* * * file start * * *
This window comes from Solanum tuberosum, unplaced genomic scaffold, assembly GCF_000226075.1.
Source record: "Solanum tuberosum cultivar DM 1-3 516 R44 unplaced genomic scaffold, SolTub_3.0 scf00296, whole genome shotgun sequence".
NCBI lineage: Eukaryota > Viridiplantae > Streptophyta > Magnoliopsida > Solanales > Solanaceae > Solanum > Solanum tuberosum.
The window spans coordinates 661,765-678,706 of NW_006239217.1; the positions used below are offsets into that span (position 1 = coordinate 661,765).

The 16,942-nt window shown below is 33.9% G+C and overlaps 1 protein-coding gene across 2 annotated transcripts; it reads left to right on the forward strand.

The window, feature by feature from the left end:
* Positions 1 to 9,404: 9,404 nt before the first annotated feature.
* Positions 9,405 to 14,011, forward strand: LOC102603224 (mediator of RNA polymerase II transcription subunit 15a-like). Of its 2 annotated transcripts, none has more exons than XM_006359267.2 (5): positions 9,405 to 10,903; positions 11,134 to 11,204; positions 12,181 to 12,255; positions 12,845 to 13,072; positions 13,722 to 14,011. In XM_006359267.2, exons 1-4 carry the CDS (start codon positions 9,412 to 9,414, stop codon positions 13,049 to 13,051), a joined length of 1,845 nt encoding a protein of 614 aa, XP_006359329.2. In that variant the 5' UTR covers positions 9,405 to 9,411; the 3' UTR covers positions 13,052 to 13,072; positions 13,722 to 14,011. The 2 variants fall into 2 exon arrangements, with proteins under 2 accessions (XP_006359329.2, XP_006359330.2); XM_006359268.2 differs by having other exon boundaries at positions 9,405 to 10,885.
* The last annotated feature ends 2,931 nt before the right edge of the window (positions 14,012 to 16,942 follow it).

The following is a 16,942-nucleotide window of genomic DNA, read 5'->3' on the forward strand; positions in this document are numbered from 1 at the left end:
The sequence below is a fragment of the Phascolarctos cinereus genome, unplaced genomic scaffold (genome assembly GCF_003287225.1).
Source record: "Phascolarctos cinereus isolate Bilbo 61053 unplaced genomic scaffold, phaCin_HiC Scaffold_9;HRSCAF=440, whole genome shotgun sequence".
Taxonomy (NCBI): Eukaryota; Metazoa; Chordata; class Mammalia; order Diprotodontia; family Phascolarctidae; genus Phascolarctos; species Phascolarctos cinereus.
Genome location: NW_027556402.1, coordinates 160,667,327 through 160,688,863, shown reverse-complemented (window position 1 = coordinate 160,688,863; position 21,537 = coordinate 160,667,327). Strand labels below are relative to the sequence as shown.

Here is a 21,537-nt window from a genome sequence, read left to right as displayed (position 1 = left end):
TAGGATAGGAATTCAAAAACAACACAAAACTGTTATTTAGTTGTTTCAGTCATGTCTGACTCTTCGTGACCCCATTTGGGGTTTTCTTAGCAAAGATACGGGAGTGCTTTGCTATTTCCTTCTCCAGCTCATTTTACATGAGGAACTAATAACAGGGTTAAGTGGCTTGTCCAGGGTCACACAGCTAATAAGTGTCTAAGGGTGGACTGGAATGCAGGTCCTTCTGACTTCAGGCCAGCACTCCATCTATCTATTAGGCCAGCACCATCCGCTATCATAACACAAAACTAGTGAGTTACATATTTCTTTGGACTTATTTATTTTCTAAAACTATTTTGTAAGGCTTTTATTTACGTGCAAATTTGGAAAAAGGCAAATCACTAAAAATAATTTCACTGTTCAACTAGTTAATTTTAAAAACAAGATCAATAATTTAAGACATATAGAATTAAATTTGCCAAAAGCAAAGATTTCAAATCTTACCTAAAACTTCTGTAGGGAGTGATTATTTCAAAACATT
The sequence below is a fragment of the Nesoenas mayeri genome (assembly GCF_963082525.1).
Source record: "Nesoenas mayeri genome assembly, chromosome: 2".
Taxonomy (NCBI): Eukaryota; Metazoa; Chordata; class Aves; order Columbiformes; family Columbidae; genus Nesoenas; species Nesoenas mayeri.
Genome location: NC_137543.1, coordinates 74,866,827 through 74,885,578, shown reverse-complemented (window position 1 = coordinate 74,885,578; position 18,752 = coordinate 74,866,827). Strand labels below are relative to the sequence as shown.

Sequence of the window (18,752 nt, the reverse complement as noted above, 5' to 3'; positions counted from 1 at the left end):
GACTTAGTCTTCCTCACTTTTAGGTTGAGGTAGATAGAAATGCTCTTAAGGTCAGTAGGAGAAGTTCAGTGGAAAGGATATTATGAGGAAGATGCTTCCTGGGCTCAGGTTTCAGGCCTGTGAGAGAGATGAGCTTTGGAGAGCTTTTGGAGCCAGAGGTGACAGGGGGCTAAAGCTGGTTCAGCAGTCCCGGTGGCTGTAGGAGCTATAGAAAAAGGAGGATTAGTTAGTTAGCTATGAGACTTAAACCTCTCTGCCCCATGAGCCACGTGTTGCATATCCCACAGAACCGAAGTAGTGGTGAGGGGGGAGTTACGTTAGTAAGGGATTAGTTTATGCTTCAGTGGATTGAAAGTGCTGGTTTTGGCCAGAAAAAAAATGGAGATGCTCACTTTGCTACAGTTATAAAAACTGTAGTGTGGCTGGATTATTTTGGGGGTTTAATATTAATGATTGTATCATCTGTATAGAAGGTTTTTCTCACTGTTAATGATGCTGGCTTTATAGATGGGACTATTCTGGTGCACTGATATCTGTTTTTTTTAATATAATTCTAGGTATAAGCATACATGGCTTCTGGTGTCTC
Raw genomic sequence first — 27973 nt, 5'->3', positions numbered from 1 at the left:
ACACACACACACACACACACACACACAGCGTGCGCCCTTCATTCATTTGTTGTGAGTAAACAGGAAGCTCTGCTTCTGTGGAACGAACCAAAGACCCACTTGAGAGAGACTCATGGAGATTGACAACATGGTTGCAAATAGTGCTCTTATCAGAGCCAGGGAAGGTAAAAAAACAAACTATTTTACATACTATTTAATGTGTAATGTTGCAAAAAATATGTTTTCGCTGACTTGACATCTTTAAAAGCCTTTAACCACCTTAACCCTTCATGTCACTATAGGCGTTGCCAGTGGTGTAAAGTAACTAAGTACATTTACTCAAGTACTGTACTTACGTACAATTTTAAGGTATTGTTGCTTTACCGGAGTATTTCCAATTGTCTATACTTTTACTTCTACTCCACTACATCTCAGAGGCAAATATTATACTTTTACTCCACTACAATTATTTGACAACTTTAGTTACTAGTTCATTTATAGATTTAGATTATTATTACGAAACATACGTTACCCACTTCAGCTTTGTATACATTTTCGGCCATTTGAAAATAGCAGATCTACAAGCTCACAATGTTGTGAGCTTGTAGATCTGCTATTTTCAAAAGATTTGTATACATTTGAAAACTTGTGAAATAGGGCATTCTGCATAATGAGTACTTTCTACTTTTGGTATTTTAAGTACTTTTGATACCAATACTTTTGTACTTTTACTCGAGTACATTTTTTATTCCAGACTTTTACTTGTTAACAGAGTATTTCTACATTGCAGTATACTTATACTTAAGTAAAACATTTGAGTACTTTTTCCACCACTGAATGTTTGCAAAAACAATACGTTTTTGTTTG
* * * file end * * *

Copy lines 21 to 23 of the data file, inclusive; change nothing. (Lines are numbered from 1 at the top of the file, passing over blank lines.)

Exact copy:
Sequence of the window (18,752 nt, the reverse complement as noted above, 5' to 3'; positions counted from 1 at the left end):
GACTTAGTCTTCCTCACTTTTAGGTTGAGGTAGATAGAAATGCTCTTAAGGTCAGTAGGAGAAGTTCAGTGGAAAGGATATTATGAGGAAGATGCTTCCTGGGCTCAGGTTTCAGGCCTGTGAGAGAGATGAGCTTTGGAGAGCTTTTGGAGCCAGAGGTGACAGGGGGCTAAAGCTGGTTCAGCAGTCCCGGTGGCTGTAGGAGCTATAGAAAAAGGAGGATTAGTTAGTTAGCTATGAGACTTAAACCTCTCTGCCCCATGAGCCACGTGTTGCATATCCCACAGAACCGAAGTAGTGGTGAGGGGGGAGTTACGTTAGTAAGGGATTAGTTTATGCTTCAGTGGATTGAAAGTGCTGGTTTTGGCCAGAAAAAAAATGGAGATGCTCACTTTGCTACAGTTATAAAAACTGTAGTGTGGCTGGATTATTTTGGGGGTTTAATATTAATGATTGTATCATCTGTATAGAAGGTTTTTCTCACTGTTAATGATGCTGGCTTTATAGATGGGACTATTCTGGTGCACTGATATCTGTTTTTTTTAATATAATTCTAGGTATAAGCATACATGGCTTCTGGTGTCTC
Raw genomic sequence first — 27973 nt, 5'->3', positions numbered from 1 at the left: